Interview: Wendell Berry Talks
About Why Local Farms Matter
Author Wendell Berry wrote about and practiced “sustainable agriculture” long before the term was widely used. His early writings in the 1970s, in which he argued against industrial agriculture and for small-scale, local-based farming, strongly influenced the U.S.
© Counterpoint Press
environmental movement. At age 79, Berry still speaks eloquently about the importance of local communities and of caring for the land, while warning about the destructive potential of industrialization and technology. In an interview with Yale Environment 360
, he talked about his Kentucky farm and why he has remained there, why sustainable agriculture faces an uphill battle, and why strong rural communities are important. “A deep familiarity between a local community and a local landscape is a dear thing, just in human terms,” Berry said. “It’s also, down the line, money in the bank, because it helps you to preserve the working capital of the place.”
Read the interview.
New technology that removes arsenic from drinking water is set to be deployed on a large scale in India, according to
researchers from Lawrence Berkeley National Laboratory and an India-based water technology company. The device removes arsenic by passing electricity through steel plates submerged in a water reservoir. The electric current causes the plates to rust more quickly than they would under normal conditions, and the rust chemically binds to arsenic in the water and sinks to the bottom of the reservoir. The precipitated sludge can be removed from the tank, rendering the water safe to drink. Notoriously high levels of arsenic, a tasteless and odorless contaminant, naturally occur in groundwater sources in India, Bangladesh, and even California's Central Valley. Long-term exposure can cause cancer and severe damage to organs. A commercial plant is set to begin operations in West Bengal, India, this year and researchers estimate the drinking water can be sold for as little as eight cents per gallon.
Five Questions for Elizabeth Kolbert
On Facing Up to the Sixth Extinction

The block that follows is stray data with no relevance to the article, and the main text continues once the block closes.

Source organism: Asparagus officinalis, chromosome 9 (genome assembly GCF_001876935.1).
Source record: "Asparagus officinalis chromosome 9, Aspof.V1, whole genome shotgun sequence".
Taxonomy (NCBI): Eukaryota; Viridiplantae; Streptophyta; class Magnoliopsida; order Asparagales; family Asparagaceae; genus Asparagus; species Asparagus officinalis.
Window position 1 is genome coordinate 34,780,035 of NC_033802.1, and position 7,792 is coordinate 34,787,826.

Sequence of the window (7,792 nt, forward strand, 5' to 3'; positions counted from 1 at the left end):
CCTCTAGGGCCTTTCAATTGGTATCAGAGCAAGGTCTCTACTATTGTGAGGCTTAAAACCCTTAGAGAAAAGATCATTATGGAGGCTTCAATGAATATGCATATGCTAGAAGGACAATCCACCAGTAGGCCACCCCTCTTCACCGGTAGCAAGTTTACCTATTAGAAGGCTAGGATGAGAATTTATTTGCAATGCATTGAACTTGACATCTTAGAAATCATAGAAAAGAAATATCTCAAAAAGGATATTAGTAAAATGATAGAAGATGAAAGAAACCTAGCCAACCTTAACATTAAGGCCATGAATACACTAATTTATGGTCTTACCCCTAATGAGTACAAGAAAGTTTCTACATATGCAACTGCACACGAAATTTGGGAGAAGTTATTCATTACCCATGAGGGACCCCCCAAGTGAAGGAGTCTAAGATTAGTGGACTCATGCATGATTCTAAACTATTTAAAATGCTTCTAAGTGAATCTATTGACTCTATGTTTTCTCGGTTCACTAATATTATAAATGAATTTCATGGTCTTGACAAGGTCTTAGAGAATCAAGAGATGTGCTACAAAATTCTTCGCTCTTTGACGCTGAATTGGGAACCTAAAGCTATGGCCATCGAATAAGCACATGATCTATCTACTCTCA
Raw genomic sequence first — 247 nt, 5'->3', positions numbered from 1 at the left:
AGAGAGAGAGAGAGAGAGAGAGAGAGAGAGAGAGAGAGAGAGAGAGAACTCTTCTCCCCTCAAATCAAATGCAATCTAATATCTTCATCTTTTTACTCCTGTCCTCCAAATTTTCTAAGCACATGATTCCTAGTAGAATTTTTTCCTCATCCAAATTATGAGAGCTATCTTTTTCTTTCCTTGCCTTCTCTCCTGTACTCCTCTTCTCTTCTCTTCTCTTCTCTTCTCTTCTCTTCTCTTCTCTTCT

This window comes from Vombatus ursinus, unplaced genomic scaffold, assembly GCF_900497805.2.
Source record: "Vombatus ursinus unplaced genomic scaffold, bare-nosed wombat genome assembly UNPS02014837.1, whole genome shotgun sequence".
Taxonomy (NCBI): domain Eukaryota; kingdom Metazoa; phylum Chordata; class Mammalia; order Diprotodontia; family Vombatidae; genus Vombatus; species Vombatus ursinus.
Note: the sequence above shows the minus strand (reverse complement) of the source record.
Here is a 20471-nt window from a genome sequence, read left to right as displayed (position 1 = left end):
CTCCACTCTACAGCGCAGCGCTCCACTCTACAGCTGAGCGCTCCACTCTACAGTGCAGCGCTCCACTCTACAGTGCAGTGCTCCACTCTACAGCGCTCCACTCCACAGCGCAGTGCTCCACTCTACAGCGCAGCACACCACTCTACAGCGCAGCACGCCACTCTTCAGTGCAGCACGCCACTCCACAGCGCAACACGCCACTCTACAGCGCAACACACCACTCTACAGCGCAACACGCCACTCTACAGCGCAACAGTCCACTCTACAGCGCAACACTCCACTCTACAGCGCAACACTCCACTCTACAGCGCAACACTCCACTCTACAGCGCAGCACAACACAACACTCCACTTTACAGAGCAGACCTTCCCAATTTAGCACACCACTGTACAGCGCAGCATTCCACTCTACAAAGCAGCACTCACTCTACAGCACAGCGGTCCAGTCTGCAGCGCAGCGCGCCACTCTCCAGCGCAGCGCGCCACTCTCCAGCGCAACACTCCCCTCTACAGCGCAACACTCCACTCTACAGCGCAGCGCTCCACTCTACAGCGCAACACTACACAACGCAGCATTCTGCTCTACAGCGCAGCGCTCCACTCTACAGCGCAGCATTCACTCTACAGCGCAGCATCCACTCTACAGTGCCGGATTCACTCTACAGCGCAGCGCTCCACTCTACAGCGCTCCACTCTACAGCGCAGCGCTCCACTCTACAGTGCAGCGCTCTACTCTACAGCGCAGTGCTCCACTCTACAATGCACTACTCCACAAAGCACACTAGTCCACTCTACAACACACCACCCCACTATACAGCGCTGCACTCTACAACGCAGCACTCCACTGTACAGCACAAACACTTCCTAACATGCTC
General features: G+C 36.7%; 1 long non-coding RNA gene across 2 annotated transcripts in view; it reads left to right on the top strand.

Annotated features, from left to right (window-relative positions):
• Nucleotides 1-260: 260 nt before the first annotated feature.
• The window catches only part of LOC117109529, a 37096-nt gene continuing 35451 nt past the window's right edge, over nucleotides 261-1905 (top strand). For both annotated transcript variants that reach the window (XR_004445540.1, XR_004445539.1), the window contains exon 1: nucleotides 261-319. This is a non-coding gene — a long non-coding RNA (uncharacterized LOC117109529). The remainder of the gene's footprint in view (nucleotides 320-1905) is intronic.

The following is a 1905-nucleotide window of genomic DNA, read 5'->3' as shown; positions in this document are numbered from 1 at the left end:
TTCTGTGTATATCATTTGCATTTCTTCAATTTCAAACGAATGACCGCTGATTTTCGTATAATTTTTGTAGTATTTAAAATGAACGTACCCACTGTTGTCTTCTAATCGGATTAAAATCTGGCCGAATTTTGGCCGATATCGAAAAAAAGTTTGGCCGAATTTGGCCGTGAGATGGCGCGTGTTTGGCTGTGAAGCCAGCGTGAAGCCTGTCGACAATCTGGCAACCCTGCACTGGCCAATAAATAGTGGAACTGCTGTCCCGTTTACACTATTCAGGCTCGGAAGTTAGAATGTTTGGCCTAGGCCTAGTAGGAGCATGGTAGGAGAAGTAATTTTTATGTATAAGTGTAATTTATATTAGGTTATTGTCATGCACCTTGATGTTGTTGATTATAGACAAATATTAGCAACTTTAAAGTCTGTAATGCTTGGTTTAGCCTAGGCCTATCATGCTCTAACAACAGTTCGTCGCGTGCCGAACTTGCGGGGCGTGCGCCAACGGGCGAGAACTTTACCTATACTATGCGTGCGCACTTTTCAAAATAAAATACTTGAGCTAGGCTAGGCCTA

Elizabeth Kolbert's new book, The Sixth Extinction
, focuses on one of the most troubling realities of our age:
We are living in a period when, for only the sixth time in earth’s history, the diversity of species is contracting suddenly and rapidly — but now, we humans are the cause. For her reporting, Kolbert, an e360 contributor
and New Yorker
staff writer, traveled from the Peruvian Andes to Australia's Great Barrier Reef, probing the fate of a dozen species. Yale Environment 360
asked Kolbert five questions about the book and what she discovered in researching it.
The rapid growth of car-sharing programs has cut the number of vehicles on U.S. roads by more than half a million, according to new research
by AlixPartners, a consultancy group with clients in the automotive industry. The trend will continue beyond 2020, the group projects, at which point 4 million people will be participating in car-sharing programs and 1.2 million fewer cars will be on the road. Of the 10 cities surveyed, residents of Boston, home of the Zipcar company, were most aware of car-sharing programs. Young people and, surprisingly, households with children were least likely to own their own cars, the survey said. Roughly half of the people who had tried car-sharing had already decided not to purchase or lease their own car, and did not plan to do so in the future. Rather than environmental concerns, nearly 60 percent of interviewees said cost and convenience led them to participate in car-sharing.